Questions around Irish unity referendum to be examined in new initiative

Academics hope to avoid pitfalls of Brexit vote in considering any future Border poll

‘Regardless of their preferences, policymakers and the public in both jurisdictions should be well informed.’ Photograph: Aidan Crawley/Bloomberg/ File

‘Regardless of their preferences, policymakers and the public in both jurisdictions should be well informed.’ Photograph: Aidan Crawley/Bloomberg/ File

 

A major academic initiative to avoid the pitfalls of the Brexit vote when it comes to a future referendum on Northern Ireland has been launched.

The Analysing and Researching Ireland North and South (Arins) programme is a joint project by the Royal Irish Academy and the University of Notre Dame.

It is seeking to examine the question of an Irish unity referendum from an economic, social and political perspective and to produce papers which will form part of a public discussion about it.

The Arins project is being launched with opposing editorials, one by political scientist Prof Brendan O’Leary advocating unity, the other by Prof Peter Shirlow, director of the Institute of Irish Studies in Liverpool, advocating for the constitutional status quo to remain. Both were published in The Irish Times and the Belfast Telegraph on Monday.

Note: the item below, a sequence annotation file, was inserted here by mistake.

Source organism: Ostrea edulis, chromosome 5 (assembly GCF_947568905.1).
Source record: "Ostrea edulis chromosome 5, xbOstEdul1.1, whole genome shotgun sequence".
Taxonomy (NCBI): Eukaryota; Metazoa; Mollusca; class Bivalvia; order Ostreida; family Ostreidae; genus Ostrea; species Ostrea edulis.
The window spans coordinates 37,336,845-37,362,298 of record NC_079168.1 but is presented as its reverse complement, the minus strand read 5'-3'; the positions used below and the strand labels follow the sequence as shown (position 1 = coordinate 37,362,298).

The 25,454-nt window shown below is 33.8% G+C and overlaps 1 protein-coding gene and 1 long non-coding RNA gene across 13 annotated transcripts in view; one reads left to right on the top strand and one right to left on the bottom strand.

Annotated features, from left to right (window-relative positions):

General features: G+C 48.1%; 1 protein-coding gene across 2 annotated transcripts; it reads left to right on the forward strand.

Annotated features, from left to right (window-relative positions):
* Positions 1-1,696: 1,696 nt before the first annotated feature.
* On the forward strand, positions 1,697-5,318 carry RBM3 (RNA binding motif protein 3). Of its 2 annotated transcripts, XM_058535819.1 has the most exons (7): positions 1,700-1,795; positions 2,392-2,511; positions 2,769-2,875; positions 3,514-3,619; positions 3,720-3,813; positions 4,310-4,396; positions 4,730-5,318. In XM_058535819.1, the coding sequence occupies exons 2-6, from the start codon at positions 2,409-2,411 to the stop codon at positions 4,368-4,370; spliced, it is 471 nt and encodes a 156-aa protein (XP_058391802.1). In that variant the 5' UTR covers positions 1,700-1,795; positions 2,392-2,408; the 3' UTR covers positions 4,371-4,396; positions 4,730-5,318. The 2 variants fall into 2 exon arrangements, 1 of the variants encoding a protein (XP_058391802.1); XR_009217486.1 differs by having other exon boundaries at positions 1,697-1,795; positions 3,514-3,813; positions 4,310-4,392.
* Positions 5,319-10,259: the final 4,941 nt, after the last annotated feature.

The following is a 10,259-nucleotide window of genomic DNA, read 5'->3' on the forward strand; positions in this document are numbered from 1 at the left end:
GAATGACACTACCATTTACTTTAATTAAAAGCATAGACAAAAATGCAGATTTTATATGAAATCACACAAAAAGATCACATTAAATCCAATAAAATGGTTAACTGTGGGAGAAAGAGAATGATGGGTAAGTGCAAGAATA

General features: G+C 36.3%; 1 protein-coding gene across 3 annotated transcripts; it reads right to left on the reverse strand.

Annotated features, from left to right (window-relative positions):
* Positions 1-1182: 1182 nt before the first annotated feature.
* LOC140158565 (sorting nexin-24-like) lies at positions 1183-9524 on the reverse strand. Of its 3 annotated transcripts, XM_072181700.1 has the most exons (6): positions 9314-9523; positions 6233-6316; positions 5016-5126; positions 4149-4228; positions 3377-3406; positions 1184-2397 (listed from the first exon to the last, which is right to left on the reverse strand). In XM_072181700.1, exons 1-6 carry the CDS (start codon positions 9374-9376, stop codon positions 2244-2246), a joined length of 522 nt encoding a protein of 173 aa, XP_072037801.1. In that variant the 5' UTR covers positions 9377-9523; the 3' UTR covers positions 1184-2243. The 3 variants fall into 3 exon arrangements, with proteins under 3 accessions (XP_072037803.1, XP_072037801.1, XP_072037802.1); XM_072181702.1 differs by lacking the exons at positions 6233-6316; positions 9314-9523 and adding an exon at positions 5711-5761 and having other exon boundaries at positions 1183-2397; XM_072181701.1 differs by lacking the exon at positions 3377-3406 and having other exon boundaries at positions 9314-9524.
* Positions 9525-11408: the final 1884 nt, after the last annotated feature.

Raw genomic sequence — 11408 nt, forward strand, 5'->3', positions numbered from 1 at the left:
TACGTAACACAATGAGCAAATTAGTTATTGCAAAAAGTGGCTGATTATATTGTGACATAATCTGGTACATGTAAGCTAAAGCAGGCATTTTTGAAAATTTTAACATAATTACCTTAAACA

Arins project editor Prof John Doyle said opinion polls in Northern Ireland show a majority of nationalists in favour of a united Ireland following Brexit and polls tightening on the issue across the North.

While a majority in the Republic have always been in favour of unification, it has never featured in the top 10 most important issues until now, he adds. Private polling carried out by Fine Gael and Sinn Féin before Christmas show it ranking now as the second or third most important issue.

He says the Arins project will take a neutral stance on whether unity is a good thing or a bad thing. By examining practical issues of concern relating to unification, it hopes to avoid the pitfalls of the Brexit “disaster” where people were unsure about what they were voting for.

Academics have been commissioned to produce work on such subjects as the British subvention to Northern Ireland and how it will be replaced, the future of a devolved assembly and the creation of an all-Ireland health service.

This new initiative is being launched against the backdrop of the United Kingdom’s withdrawal from the European Union and a clamour in Scotland for a second referendum on independence.

Prof Patrick Griffin of the University of Notre Dame said he hoped the research would help “the conditions for better quality debate and decision-making. Regardless of their preferences, policymakers and the public in both jurisdictions should be well informed.”

Papers on such issues as unionist identify, cross-border co-operation in health and the Northern Ireland protocol will be published in the Irish Studies in International Affairs and made freely available to the public.

All articles will be free to access online at www.arinsproject.com. Each article published will be accompanied by at least one response, often from a different standpoint.